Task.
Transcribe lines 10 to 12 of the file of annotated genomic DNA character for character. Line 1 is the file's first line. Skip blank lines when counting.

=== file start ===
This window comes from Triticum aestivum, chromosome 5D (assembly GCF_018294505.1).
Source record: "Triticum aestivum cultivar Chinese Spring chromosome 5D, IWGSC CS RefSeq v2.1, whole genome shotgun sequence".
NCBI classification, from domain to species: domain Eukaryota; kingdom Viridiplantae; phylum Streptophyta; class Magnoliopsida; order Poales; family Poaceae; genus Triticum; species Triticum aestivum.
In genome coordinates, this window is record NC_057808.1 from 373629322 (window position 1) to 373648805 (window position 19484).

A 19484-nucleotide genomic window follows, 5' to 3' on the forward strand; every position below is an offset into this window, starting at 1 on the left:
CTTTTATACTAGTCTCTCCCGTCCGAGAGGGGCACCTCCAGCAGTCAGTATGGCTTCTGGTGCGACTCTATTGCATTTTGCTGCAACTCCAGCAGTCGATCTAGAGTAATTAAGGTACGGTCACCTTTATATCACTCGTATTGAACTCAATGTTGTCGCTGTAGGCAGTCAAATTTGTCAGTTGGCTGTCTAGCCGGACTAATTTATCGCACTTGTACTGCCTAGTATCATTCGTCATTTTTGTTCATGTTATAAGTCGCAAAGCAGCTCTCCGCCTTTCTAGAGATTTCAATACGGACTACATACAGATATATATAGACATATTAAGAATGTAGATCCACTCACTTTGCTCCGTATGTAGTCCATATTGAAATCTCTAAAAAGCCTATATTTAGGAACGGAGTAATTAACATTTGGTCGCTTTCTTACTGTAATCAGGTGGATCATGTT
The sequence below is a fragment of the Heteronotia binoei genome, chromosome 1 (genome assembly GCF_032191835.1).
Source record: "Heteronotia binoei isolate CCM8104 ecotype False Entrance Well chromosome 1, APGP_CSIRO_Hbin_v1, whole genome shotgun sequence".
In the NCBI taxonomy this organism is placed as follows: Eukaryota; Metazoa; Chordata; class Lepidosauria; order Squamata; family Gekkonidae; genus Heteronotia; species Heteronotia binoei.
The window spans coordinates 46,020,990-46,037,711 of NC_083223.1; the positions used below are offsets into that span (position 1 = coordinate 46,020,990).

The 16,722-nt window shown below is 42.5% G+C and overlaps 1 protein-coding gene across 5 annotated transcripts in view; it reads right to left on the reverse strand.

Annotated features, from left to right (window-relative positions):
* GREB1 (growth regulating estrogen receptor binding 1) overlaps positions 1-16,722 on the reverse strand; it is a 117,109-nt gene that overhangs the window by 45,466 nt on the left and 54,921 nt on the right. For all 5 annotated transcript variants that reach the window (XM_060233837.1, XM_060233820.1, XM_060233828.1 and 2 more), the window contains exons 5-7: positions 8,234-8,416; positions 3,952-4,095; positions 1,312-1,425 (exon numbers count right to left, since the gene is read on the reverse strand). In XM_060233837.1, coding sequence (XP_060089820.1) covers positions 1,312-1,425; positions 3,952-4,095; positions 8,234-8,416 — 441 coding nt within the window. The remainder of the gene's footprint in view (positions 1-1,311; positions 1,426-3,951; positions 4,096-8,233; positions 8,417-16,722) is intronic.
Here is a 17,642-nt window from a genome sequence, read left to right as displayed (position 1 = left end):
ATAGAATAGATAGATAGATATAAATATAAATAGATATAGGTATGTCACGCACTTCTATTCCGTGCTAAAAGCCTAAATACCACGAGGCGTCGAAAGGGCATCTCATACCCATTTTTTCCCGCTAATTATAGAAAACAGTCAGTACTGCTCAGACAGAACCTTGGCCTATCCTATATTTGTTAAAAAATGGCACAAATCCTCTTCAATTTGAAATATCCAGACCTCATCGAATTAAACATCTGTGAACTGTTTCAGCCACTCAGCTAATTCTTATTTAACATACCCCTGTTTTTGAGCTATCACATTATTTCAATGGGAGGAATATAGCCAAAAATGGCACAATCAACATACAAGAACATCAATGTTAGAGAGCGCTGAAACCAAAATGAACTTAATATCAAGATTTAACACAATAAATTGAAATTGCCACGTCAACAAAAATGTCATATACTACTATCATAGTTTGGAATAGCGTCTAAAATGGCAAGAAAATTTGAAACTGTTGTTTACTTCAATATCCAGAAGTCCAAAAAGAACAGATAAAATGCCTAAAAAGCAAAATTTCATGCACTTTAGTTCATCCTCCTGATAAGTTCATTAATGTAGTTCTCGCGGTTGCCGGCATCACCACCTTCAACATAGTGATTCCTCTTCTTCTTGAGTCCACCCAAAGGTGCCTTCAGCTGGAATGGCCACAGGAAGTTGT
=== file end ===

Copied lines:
The window spans coordinates 46,020,990-46,037,711 of NC_083223.1; the positions used below are offsets into that span (position 1 = coordinate 46,020,990).

The 16,722-nt window shown below is 42.5% G+C and overlaps 1 protein-coding gene across 5 annotated transcripts in view; it reads right to left on the reverse strand.

Annotated features, from left to right (window-relative positions):